Cross-sectional studies reported associations between short leucocyte telomere length (LTL) and measures of vascular and cardiac damage. However, the contribution of LTL dynamics to the age-related process of cardiovascular (CV) remodelling remains unknown. In this study, we explored whether the rate of LTL shortening can predict CV phenotypes over 10-year follow-up and the influence of established CV risk factors on this relationship.
All the participants from the MRC National Survey of Health and Development (NSHD) with measures of LTL and traditional CV risk factors at 53 and 60-64 years and common carotid intima-media thickness (cIMT), cardiac mass and left ventricular function at 60-64 years were included. LTL was measured by real-time polymerase chain reaction and available at both time points in 1033 individuals. While LTL at 53 years was not linked with any CV phenotype at 60-64 years, a negative association was found between LTL and cIMT at 60-64 years (β = -0.017, P = 0.015). However, the strongest association was found between rate of telomere shortening between 53 and 60-64 years and values of cIMT at 60-64 years (β = -0.020, P = 0.006). This association was not affected by adjustment for traditional CV risk factors. Cardiac measurements were not associated with cross-sectional or longitudinal measures of LTL.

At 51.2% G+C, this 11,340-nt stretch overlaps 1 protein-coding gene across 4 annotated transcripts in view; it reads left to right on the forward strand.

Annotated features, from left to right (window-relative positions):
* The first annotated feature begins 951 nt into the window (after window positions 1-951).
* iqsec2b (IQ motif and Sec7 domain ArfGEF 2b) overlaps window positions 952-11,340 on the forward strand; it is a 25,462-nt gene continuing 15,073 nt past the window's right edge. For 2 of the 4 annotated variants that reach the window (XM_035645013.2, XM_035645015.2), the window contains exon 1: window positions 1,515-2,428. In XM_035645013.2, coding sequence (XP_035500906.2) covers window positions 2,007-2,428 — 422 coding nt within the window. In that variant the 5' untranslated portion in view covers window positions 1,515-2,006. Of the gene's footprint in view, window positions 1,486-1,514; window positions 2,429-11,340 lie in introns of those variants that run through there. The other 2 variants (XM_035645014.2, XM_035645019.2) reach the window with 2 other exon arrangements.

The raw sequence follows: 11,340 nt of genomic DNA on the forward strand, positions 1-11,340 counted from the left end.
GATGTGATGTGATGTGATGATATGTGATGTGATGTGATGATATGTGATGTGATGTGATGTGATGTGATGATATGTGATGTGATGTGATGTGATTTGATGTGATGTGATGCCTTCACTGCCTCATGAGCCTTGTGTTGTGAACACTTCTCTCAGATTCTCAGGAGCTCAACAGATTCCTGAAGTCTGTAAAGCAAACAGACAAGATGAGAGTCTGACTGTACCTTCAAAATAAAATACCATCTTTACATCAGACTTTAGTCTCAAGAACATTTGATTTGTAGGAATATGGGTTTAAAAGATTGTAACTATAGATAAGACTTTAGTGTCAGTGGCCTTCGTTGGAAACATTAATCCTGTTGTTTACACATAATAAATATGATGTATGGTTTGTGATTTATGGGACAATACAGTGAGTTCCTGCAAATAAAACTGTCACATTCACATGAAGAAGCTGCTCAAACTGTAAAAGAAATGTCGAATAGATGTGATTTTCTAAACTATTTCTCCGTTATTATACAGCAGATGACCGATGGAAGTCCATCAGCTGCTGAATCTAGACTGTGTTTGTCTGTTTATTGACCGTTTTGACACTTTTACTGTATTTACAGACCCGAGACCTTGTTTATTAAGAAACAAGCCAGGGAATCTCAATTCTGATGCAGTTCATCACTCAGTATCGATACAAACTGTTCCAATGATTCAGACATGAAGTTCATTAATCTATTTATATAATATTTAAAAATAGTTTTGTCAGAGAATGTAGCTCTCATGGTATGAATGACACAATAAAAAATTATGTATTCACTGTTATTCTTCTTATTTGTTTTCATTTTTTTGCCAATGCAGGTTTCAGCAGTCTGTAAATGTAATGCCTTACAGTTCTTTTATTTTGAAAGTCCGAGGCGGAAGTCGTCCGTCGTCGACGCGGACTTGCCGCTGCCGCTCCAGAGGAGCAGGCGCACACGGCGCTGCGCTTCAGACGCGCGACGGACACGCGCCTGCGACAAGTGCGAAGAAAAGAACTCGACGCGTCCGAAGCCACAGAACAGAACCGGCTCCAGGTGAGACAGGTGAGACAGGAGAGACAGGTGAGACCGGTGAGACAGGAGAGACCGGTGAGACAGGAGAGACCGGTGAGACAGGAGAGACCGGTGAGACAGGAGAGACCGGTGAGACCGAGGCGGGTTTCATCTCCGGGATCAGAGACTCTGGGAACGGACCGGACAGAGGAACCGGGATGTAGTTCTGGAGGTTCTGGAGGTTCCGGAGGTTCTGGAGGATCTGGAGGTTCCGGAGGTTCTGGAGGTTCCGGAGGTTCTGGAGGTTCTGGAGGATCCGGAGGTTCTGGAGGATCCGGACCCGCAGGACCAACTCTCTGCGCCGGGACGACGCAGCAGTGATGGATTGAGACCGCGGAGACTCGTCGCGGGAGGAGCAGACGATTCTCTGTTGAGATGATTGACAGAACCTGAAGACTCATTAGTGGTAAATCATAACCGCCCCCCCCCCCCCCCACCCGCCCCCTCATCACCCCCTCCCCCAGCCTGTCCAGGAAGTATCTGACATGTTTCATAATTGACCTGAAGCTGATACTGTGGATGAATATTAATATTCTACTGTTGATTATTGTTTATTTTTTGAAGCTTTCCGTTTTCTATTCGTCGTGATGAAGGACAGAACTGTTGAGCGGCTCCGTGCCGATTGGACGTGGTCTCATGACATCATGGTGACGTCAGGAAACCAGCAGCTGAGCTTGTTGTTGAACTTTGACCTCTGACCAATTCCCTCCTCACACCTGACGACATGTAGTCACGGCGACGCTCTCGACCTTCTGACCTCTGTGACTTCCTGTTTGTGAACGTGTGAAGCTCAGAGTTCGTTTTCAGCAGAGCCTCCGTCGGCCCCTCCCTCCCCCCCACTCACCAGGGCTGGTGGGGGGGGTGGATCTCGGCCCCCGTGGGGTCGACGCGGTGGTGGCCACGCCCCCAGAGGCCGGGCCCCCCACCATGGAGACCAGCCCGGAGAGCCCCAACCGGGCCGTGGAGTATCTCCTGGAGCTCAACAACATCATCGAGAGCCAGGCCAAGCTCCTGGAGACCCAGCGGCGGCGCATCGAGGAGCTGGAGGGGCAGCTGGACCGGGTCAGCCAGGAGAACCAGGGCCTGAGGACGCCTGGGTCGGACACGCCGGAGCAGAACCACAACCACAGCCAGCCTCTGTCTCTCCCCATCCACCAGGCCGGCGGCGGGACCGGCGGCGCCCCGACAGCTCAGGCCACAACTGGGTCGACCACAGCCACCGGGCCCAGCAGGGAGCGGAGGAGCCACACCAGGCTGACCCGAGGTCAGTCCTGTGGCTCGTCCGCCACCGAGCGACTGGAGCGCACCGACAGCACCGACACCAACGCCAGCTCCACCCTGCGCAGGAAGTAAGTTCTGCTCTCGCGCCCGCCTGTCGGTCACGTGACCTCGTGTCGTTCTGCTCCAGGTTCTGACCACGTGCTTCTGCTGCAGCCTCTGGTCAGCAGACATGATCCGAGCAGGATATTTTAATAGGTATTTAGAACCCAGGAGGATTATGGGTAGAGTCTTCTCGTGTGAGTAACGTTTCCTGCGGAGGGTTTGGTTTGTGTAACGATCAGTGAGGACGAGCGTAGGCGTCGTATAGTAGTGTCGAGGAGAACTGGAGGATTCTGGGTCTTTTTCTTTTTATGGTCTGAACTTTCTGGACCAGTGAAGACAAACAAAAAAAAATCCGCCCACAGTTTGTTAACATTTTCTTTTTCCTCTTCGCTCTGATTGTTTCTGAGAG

These findings suggest that the rate of progression of cellular ageing in late midlife (reflected by the rate of LTL attrition) relates to vascular damage, independently from contribution of CV risk factor exposure.